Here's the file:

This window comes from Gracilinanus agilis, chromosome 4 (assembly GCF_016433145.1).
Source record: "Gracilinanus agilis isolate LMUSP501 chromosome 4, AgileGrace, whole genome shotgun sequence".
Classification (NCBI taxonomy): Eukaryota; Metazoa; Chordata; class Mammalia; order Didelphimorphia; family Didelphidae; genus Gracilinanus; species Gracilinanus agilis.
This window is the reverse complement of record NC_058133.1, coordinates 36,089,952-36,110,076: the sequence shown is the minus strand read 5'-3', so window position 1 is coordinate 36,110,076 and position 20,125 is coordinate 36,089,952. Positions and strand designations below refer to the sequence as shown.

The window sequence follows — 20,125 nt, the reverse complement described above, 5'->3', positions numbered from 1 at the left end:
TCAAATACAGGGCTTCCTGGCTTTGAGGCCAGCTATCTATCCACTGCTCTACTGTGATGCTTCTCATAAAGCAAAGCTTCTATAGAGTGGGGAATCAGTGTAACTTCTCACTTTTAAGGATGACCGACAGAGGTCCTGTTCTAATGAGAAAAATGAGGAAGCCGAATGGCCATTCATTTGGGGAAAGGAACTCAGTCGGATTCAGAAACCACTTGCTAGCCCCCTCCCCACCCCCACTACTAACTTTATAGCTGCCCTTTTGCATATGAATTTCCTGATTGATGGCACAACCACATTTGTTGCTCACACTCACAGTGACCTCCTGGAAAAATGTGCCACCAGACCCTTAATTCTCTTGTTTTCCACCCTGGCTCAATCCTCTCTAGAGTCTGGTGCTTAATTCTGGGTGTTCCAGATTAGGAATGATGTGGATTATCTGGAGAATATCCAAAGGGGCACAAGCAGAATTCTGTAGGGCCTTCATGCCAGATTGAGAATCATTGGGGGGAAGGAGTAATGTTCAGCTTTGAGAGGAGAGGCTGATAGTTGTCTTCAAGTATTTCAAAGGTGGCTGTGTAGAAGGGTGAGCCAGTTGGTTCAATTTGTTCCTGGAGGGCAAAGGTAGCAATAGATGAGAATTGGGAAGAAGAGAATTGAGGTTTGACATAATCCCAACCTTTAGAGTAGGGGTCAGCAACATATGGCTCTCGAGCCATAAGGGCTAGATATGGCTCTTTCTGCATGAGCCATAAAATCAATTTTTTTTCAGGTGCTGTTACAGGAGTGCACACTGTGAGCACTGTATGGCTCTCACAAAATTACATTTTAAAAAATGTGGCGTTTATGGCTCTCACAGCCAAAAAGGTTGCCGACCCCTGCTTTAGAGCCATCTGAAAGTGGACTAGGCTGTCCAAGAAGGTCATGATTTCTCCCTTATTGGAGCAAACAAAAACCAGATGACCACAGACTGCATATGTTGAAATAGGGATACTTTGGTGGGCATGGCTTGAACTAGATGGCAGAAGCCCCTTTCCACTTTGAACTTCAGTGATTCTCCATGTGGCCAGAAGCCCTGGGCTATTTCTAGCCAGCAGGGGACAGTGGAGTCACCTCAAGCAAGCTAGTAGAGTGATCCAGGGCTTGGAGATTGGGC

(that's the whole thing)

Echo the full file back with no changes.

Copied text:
This window comes from Gracilinanus agilis, chromosome 4 (assembly GCF_016433145.1).
Source record: "Gracilinanus agilis isolate LMUSP501 chromosome 4, AgileGrace, whole genome shotgun sequence".
Classification (NCBI taxonomy): Eukaryota; Metazoa; Chordata; class Mammalia; order Didelphimorphia; family Didelphidae; genus Gracilinanus; species Gracilinanus agilis.
This window is the reverse complement of record NC_058133.1, coordinates 36,089,952-36,110,076: the sequence shown is the minus strand read 5'-3', so window position 1 is coordinate 36,110,076 and position 20,125 is coordinate 36,089,952. Positions and strand designations below refer to the sequence as shown.

The window sequence follows — 20,125 nt, the reverse complement described above, 5'->3', positions numbered from 1 at the left end:
TCAAATACAGGGCTTCCTGGCTTTGAGGCCAGCTATCTATCCACTGCTCTACTGTGATGCTTCTCATAAAGCAAAGCTTCTATAGAGTGGGGAATCAGTGTAACTTCTCACTTTTAAGGATGACCGACAGAGGTCCTGTTCTAATGAGAAAAATGAGGAAGCCGAATGGCCATTCATTTGGGGAAAGGAACTCAGTCGGATTCAGAAACCACTTGCTAGCCCCCTCCCCACCCCCACTACTAACTTTATAGCTGCCCTTTTGCATATGAATTTCCTGATTGATGGCACAACCACATTTGTTGCTCACACTCACAGTGACCTCCTGGAAAAATGTGCCACCAGACCCTTAATTCTCTTGTTTTCCACCCTGGCTCAATCCTCTCTAGAGTCTGGTGCTTAATTCTGGGTGTTCCAGATTAGGAATGATGTGGATTATCTGGAGAATATCCAAAGGGGCACAAGCAGAATTCTGTAGGGCCTTCATGCCAGATTGAGAATCATTGGGGGGAAGGAGTAATGTTCAGCTTTGAGAGGAGAGGCTGATAGTTGTCTTCAAGTATTTCAAAGGTGGCTGTGTAGAAGGGTGAGCCAGTTGGTTCAATTTGTTCCTGGAGGGCAAAGGTAGCAATAGATGAGAATTGGGAAGAAGAGAATTGAGGTTTGACATAATCCCAACCTTTAGAGTAGGGGTCAGCAACATATGGCTCTCGAGCCATAAGGGCTAGATATGGCTCTTTCTGCATGAGCCATAAAATCAATTTTTTTTCAGGTGCTGTTACAGGAGTGCACACTGTGAGCACTGTATGGCTCTCACAAAATTACATTTTAAAAAATGTGGCGTTTATGGCTCTCACAGCCAAAAAGGTTGCCGACCCCTGCTTTAGAGCCATCTGAAAGTGGACTAGGCTGTCCAAGAAGGTCATGATTTCTCCCTTATTGGAGCAAACAAAAACCAGATGACCACAGACTGCATATGTTGAAATAGGGATACTTTGGTGGGCATGGCTTGAACTAGATGGCAGAAGCCCCTTTCCACTTTGAACTTCAGTGATTCTCCATGTGGCCAGAAGCCCTGGGCTATTTCTAGCCAGCAGGGGACAGTGGAGTCACCTCAAGCAAGCTAGTAGAGTGATCCAGGGCTTGGAGATTGGGC